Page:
In the News: Sun Exposure Associated With Lower Risk of the Flu, Holding Hands With a Partner Reduces Physical Pain, Exercise More Effective Than Weight Loss for Heart Disease Patients

Getting more sunlight could help flu prevention. Besides all the well-known, tried and true flu prevention methods such as getting your annual vaccination, washing your hands, and eating a healthy, vitamin-rich diet, there is a new strategy being circulated among researchers that you can practice all year round. A study suggests that getting more vitamin D through sunshine exposure throughout the year and particularly in August through October, can reduce your chance of catching the flu during peak season. Researchers offered further support for this by synthesizing weather data and data from the CDC to note a 10 percent increase in sunny days during September also saw around 29,500 fewer cases of the flu. September and October are the sweetest times for this method because they are the best months to get outside without getting sunburned (though you should still wear sunscreen every day), and vitamin D stays in your fat stores for up to two months at a time, preparing you perfectly for the typical flu season. It’s not a replacement for the more heavily proven methods mentioned above, but with the frightening numbers of this year’s flu season, it’s helpful to know that there are preventive steps you can take all year. While you’re at it, try these six foods to beat the flu too. (TIME)

Study finds that hand-holding reduces pain. Pavel Goldstein of the Cognitive and Affective Neuroscience Lab at the University of Colorado, Boulder, recently set out to find the effects of physical touch between couples when one was in pain – ultimately supporting both the idea that couples hearts may “beat as one” and that physical touch can increase empathy and reduce pain. Goldstein’s team measured the brain activity of 22 heterosexual couples while they were in different rooms, the same room, and touching, and then all three conditions once again while the female partner experienced mild pain on her arms. It was revealed that just being in each other’s presence made their brain wavelength activity correlate, but this synchronization was interrupted when one partner experienced pain, and only resumed when they began to hold hands. The study also looked at the male partners’ empathy levels, discovering that they correlated with more intense brain synchronization and lower physical pain in the females. While all the other findings were supported by brain activity data, it was unclear in the experiment report how they measured empathy. However, the significance of this report is clear; as Goldstein put it, “We have developed a lot of ways to communicate in the modern world and we have fewer physical interactions. This paper illustrates the power and importance of human touch.” (MNT)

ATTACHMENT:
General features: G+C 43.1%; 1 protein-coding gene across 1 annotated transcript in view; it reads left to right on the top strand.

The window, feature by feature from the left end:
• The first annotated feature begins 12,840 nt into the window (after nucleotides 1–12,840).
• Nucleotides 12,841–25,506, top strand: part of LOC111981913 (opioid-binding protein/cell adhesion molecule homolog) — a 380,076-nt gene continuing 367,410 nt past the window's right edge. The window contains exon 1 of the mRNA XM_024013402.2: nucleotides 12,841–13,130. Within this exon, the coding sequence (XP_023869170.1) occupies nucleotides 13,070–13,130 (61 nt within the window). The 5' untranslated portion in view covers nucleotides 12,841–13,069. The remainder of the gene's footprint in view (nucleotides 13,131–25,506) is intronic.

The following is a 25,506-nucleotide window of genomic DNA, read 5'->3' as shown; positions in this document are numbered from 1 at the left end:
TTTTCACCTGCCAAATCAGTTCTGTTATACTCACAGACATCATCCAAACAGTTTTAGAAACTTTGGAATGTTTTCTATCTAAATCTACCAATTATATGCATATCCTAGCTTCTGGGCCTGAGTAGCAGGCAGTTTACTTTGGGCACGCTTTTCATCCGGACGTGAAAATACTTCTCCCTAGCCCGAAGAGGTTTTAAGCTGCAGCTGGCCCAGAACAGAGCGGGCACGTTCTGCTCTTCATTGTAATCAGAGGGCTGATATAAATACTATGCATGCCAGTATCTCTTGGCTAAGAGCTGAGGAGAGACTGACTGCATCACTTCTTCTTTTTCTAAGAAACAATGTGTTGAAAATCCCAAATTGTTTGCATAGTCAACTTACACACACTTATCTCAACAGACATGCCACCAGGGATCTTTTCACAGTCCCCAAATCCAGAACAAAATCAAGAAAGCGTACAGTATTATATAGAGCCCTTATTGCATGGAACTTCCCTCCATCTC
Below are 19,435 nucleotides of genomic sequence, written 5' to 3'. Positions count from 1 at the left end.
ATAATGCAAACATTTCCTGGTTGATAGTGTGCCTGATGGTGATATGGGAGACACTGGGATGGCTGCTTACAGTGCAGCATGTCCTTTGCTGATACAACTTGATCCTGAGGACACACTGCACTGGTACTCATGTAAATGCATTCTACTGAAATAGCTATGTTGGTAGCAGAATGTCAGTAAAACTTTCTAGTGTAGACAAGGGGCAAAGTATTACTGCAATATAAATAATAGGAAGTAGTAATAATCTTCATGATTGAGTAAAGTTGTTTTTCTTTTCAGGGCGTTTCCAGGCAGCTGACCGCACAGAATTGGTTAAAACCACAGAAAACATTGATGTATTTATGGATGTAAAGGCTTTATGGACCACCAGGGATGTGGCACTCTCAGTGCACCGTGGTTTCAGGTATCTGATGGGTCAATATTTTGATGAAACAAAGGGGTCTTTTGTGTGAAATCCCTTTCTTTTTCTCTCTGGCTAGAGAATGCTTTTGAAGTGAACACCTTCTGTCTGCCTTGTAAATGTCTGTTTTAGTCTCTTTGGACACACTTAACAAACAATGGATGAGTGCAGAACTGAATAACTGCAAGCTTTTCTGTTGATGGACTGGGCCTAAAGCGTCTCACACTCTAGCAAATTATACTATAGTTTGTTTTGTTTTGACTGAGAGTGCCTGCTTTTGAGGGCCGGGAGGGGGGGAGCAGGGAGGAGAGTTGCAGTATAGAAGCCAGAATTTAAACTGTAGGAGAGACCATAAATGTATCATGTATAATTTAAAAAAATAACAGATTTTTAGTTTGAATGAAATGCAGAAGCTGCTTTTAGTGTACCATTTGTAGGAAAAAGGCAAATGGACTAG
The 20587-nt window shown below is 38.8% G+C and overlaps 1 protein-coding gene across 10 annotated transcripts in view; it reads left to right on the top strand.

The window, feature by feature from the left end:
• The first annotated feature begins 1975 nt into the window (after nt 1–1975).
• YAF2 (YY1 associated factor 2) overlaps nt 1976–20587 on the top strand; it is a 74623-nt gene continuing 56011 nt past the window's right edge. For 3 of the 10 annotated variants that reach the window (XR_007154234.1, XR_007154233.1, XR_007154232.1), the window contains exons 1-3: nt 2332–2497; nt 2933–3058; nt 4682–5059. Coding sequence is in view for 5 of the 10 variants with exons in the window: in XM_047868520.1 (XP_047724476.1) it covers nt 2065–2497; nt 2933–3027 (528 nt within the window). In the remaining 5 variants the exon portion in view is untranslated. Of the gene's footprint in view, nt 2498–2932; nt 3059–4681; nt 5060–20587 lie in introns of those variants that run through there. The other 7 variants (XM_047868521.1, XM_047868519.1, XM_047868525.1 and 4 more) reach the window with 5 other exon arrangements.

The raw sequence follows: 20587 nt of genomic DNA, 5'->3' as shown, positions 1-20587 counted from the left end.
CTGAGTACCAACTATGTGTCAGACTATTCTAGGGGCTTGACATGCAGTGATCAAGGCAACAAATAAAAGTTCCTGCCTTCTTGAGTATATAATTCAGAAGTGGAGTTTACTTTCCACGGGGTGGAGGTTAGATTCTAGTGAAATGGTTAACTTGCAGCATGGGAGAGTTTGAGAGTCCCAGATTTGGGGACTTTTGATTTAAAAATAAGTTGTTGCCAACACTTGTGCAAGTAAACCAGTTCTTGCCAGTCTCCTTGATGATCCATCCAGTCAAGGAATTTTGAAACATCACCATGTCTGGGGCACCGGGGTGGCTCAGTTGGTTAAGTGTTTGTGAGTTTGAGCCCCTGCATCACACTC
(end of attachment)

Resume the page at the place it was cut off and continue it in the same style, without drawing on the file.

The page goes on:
Exercise more important than weight loss for heart disease patients. A study conducted by Norwegian researchers and published in the Journal of the American College of Cardiology followed 3,307 heart disease patients for about 16 years each, making it a fairly large study of its kind. To their surprise, people with coronary heart disease who lost weight did not see a prolonged life expectancy. On the other hand, patients who did about 150 minutes of moderate exercise a week saw a 19 percent lower risk of death, and a 36 percent reduction if they did more exercise than that. Furthermore, all of the heart disease patients of normal weight who lost weight in an attempt to remedy their condition actually increased their rate of mortality. This was an observational study, meaning that extraneous variables such as how sick exactly each patient was at the beginning were not accounted for, but the size of the study and the significance of the numbers associated suggest that being active is the most important step one can take in reducing mortality while living with a heart disease. You can also check out this article to find out how to improve your heart numbers. (NYT)